With enrollment increasing after a year, the Sisters transferred to San Marcelino St., to a land offered by the Most Reverend Jeremias Harty, Archbishop of Manila. That was on Christmas Eve in 1907, the same year that Sr. Baptista Battig, OSB, a concert pianist and pupil of the great musician, Ludwig Deppe, opened the Conservatory of Music and pioneered formal music education in the Philippines. Two years later, the school was formally named St. Scholastica’s College.
As the years passed, enrollment continuously increased, and the need to have a much bigger space arose. For the second time around, Archbishop Harty offered the Sisters a church lot and it was at 1523 Pennsylvania Avenue, now 2560 Leon Guinto St., Malate, Manila, where the school has been located since 1914. During the inauguration of the new school, Governor Francis Burton Harrison expressed his wish to the Scholasticans to “work for the glory of God and for the good of the Filipino people.”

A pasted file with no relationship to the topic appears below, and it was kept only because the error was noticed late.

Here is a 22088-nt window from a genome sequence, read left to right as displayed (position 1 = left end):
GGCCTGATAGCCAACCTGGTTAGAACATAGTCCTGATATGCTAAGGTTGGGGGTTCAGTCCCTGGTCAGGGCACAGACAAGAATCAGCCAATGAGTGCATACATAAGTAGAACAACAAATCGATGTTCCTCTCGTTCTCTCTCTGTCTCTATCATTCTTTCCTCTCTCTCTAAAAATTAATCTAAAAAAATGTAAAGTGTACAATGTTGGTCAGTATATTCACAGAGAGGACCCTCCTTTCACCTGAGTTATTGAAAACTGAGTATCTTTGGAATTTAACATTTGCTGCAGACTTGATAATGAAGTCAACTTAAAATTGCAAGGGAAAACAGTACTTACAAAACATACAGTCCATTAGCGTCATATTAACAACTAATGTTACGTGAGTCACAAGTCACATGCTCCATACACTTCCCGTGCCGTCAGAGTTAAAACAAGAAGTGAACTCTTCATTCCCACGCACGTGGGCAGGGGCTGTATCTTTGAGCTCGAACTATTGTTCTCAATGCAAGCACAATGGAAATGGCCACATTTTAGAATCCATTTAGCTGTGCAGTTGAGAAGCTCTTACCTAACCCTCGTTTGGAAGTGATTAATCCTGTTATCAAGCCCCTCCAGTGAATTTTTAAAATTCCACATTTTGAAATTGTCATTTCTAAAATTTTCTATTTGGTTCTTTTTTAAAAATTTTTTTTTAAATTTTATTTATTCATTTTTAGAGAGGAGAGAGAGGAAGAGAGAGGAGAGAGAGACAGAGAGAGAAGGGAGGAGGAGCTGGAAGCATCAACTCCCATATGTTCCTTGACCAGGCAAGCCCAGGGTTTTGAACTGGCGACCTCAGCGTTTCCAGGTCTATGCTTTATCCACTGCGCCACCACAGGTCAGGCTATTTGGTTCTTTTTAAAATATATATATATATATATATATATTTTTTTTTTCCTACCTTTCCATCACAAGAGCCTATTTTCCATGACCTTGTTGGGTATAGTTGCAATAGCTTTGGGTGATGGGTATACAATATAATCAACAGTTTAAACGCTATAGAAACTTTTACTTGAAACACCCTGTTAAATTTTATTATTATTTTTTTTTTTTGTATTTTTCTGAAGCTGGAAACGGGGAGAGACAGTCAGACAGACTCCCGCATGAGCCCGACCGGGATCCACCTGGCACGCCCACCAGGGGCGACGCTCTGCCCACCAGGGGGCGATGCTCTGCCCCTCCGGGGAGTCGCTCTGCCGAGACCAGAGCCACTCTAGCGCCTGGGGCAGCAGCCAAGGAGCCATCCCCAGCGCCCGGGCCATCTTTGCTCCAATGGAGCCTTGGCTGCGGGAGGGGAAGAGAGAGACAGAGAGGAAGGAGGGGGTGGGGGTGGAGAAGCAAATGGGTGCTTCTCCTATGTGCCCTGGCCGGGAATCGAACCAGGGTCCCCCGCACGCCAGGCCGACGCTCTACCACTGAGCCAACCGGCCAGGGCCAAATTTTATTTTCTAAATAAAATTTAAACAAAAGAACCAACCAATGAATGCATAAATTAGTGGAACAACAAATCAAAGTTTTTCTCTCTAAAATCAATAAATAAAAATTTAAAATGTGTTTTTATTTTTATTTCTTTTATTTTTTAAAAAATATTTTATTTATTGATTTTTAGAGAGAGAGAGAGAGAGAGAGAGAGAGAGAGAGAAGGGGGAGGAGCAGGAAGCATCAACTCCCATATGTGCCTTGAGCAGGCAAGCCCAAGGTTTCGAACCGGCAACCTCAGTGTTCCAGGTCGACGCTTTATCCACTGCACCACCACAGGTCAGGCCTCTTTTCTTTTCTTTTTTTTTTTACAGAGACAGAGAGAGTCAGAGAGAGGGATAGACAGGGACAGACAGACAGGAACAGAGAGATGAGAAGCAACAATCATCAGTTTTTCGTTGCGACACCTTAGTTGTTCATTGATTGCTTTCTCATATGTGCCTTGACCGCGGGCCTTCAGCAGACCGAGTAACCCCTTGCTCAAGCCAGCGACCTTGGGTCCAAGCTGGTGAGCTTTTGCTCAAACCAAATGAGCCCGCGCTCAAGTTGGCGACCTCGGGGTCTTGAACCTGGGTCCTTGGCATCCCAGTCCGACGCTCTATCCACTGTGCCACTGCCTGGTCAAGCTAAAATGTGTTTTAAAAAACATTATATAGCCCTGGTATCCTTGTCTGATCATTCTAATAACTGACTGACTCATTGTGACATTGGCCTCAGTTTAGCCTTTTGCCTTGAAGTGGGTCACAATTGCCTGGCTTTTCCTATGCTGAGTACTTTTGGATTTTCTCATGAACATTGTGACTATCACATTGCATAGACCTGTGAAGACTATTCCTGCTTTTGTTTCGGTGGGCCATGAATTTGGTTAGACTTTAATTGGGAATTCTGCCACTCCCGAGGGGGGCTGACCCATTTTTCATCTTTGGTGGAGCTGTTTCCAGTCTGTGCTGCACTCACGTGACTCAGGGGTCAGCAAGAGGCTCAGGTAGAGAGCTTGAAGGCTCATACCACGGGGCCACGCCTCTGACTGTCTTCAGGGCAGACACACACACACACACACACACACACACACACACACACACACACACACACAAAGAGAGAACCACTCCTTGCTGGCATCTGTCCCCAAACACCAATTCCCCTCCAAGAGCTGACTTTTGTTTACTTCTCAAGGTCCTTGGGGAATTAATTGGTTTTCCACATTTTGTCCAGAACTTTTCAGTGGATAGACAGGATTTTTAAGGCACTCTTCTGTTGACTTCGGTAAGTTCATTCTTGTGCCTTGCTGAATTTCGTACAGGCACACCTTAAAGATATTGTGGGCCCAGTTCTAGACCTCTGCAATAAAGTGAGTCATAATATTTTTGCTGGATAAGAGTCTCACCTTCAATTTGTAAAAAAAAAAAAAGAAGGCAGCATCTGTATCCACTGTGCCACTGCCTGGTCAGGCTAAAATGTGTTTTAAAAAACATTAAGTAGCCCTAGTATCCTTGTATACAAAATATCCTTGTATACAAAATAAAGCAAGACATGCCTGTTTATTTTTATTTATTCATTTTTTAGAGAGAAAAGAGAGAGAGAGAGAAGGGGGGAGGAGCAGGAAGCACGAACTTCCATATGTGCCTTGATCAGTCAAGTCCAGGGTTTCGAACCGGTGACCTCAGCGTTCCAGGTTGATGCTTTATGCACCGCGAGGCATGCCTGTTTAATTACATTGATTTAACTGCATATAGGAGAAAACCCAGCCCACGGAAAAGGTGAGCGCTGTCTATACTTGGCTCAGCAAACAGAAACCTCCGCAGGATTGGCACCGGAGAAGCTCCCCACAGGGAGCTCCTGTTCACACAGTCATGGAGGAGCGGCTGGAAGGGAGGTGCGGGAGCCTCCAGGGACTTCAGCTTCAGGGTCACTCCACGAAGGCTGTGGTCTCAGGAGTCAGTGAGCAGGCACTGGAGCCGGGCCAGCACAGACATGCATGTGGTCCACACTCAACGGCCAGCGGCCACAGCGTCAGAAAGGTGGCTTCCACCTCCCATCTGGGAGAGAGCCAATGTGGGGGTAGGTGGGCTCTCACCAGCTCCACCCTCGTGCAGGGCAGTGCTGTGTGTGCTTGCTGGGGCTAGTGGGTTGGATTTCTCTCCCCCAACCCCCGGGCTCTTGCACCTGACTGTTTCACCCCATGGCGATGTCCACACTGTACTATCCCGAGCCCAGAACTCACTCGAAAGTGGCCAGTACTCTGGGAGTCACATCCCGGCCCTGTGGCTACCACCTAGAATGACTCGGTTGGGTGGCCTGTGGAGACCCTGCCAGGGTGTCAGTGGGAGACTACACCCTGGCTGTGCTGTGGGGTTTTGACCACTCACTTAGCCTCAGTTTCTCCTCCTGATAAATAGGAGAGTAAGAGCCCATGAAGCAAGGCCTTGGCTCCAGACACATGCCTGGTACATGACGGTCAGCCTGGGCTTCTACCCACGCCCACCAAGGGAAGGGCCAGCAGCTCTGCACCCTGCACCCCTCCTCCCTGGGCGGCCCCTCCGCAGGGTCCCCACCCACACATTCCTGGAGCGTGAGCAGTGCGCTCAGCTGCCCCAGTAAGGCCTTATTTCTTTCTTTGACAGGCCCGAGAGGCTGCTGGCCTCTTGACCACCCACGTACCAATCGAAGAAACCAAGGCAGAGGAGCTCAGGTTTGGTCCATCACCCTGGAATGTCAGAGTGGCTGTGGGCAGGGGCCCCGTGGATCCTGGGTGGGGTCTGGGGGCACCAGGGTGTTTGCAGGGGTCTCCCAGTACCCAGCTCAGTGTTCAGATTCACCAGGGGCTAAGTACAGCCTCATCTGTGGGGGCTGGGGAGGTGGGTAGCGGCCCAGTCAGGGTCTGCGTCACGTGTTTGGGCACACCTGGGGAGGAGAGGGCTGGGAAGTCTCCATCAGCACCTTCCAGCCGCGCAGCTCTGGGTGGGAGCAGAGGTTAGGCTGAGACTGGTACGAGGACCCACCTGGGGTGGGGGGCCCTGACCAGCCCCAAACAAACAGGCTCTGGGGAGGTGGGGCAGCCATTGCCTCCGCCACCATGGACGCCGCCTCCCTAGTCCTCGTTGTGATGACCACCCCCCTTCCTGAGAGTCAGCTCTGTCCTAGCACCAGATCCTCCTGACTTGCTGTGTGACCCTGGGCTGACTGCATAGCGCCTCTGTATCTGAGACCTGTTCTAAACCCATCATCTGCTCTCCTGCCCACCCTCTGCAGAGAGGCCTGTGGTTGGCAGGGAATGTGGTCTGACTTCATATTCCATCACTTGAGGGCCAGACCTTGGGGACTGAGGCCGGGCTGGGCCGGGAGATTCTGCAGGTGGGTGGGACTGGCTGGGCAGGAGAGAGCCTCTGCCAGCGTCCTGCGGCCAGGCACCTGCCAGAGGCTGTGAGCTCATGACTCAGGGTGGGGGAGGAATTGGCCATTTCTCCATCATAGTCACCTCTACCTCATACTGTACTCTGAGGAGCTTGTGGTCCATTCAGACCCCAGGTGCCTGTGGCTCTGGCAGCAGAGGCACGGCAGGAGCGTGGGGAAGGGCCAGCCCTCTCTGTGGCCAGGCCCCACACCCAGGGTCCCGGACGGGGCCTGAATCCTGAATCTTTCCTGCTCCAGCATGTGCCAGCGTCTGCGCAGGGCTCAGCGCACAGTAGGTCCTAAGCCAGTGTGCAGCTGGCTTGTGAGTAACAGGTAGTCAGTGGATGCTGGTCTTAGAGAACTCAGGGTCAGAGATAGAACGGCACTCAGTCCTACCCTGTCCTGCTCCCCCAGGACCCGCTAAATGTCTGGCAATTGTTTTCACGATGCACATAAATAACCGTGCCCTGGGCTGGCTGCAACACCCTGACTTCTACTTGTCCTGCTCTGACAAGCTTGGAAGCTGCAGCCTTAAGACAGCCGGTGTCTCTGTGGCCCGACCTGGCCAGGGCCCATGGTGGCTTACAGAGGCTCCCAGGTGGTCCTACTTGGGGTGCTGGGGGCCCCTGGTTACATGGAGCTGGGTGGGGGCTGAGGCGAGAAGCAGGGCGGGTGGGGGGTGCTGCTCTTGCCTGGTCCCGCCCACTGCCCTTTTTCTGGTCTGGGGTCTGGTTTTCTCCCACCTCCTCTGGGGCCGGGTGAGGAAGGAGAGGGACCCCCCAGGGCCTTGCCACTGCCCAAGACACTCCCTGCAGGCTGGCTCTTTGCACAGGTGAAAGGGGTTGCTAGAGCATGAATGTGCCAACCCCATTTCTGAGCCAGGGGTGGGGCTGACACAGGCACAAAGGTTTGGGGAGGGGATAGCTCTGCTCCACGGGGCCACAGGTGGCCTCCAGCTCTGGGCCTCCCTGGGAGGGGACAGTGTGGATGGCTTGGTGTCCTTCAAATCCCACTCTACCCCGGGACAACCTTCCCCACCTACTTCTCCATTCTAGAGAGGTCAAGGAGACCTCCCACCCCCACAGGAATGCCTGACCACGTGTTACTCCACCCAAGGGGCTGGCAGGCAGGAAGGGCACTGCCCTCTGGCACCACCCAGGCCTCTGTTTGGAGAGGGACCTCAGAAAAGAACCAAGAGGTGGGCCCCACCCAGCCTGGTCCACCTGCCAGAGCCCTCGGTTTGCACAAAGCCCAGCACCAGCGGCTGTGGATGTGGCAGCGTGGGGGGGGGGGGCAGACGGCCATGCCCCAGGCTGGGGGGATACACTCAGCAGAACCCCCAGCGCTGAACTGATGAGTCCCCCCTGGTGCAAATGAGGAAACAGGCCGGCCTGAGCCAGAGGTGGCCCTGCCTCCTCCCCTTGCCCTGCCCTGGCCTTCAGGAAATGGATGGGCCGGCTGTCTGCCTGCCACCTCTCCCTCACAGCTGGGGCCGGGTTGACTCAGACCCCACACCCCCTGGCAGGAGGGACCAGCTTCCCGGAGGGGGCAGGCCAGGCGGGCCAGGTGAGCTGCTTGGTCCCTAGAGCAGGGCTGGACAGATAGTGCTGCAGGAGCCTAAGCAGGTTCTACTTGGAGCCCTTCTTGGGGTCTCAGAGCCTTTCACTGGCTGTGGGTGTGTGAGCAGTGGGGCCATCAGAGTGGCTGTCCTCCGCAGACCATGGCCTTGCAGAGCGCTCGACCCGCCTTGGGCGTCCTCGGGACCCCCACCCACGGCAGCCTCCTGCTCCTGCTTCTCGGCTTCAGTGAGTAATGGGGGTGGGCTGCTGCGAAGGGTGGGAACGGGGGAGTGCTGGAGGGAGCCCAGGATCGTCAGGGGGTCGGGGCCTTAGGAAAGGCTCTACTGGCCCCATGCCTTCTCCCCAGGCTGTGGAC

In 1925, the US government’s Educational Survey Commission and the Board of Educational Survey highly commended St. Scholastica’s College for being one of the two schools which maintained “the highest standards with reference to physical plant, teaching personnel and methods of instruction,” making SSC a school for young women that was highly sought-after especially by those from affluent families.